Reg next worked for the South Australian Geological Survey, who sent him to reopen the Radium Hill Uranium Field in 1944, and to map the Mount Painter uranium field. At the time, uranium was believed to be rare, and was required for the Manhattan Project. Uranium from these mines were used to manufacture British nuclear weapons but was not ready in time for the first atomic bomb.
When Reg discovered the fossils at Ediacara Hills in 1946 the sun was low in the sky, thus able to cast shadows increasing the visibility of the shallow fossil impressions on the rocks. He realised that these fossils were very ancient, either of Early Cambrian, or possible even of Precambrian age. He published and promoted his finds, and subsequent work by Prof Martin Glaessner at the University of Adelaide demonstrated that they were indeed of latest Precambrian age. Although Precambrian animal fossils had been reported before, they had not been universally accepted as organic. This discovery led ultimately to the recent erection of the Ediacaran Period, the first new geological period created in over one hundred years.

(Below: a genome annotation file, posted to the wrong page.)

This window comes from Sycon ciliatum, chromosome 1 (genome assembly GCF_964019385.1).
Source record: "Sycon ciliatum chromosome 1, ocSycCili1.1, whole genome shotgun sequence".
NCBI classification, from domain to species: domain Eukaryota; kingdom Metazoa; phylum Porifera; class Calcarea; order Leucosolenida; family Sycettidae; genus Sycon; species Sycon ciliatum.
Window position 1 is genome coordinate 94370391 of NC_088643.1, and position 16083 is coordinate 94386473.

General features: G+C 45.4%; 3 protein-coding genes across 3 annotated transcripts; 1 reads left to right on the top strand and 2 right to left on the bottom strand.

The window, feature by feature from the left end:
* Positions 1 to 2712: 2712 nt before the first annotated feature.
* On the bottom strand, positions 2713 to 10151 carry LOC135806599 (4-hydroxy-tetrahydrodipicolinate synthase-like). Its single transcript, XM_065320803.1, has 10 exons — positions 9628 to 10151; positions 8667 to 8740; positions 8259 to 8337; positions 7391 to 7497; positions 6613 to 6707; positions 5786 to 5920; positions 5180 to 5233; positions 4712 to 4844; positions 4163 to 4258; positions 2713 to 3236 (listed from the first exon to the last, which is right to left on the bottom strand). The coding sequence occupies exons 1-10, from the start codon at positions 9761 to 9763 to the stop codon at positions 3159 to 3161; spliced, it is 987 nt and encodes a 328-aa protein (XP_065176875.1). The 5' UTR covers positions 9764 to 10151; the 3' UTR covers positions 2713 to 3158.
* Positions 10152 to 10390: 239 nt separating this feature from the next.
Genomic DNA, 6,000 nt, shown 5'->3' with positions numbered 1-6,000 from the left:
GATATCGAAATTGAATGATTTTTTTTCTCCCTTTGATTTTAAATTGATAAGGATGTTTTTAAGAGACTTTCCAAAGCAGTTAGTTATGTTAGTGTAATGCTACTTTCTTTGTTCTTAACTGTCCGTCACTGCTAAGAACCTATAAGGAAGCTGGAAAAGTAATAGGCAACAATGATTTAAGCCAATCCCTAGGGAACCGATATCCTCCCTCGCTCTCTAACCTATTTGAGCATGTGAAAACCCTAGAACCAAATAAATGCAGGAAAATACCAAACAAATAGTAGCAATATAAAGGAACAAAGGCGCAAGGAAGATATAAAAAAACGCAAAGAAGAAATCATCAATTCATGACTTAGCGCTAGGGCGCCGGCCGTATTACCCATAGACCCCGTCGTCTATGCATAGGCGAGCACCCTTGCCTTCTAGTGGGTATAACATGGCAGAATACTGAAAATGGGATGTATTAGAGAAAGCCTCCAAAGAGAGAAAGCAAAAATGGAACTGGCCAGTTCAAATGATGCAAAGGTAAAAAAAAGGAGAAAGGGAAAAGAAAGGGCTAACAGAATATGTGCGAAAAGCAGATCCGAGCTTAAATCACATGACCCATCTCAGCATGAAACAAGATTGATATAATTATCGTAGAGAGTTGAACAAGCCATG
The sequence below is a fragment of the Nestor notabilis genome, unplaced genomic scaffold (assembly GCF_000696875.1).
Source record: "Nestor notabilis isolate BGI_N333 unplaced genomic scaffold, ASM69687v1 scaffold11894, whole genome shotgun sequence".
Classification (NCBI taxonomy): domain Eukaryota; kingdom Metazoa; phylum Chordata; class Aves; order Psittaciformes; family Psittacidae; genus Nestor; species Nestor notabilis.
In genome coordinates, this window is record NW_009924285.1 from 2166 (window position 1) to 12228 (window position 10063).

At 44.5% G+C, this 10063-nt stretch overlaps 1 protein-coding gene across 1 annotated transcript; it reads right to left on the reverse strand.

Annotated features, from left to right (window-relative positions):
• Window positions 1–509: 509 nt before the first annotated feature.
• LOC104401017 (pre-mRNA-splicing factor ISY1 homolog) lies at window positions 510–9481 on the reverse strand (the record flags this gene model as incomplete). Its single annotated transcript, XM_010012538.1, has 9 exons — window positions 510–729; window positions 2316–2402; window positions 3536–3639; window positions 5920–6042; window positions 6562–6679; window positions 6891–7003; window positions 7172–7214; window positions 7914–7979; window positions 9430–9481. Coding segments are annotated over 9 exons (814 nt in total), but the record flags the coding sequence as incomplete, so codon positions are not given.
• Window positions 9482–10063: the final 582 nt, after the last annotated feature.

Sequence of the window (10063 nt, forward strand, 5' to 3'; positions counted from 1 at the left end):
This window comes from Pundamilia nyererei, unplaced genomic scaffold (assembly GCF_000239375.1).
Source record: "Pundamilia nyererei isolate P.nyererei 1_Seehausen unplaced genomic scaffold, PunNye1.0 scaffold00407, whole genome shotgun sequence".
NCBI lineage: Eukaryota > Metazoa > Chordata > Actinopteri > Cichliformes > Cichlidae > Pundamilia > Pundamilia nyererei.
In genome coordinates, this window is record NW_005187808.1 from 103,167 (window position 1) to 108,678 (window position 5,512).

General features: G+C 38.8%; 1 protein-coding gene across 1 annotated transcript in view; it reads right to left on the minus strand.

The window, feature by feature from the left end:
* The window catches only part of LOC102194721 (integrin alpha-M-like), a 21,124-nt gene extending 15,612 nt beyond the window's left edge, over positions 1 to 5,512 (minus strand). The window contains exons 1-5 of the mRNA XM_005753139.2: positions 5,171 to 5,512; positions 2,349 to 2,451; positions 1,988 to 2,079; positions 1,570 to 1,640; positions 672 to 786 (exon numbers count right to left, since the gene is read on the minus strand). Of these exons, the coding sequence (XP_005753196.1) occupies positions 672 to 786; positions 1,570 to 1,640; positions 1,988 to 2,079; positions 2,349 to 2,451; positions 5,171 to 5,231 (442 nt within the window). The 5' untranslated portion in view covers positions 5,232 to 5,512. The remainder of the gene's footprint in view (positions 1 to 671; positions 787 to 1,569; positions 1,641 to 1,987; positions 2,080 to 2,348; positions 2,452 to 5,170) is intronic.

In 1951 he married Griselda Paterson and fathered two children, Margaret and Douglas.
Of other significance, he helped set up SANTOS (South Australia Northern Territory Oil Search), which discovered the gas deposits in Cooper Basin, including the Moomba Gas Field. This supplies natural gas to New South Wales and Canberra. He was granted the Officer of the Order of Australia in 1983. He owned the company Geophysical Surveys which was a consulting and contracting company for geological and geophysical work. They prospected for uranium in the Northern Territory and nickel in the north west corner of South Australia as well as working for SANTOS.
In 1962 Geophysical Surveys became incorporated into Beach Petroleum.
In 1968 Sprigg purchased Arkaroola, a property in South Australia, and turned it into a wildlife refuge and tourist attraction.
The Royal Society of South Australia awarded him the Verco medal in 1968.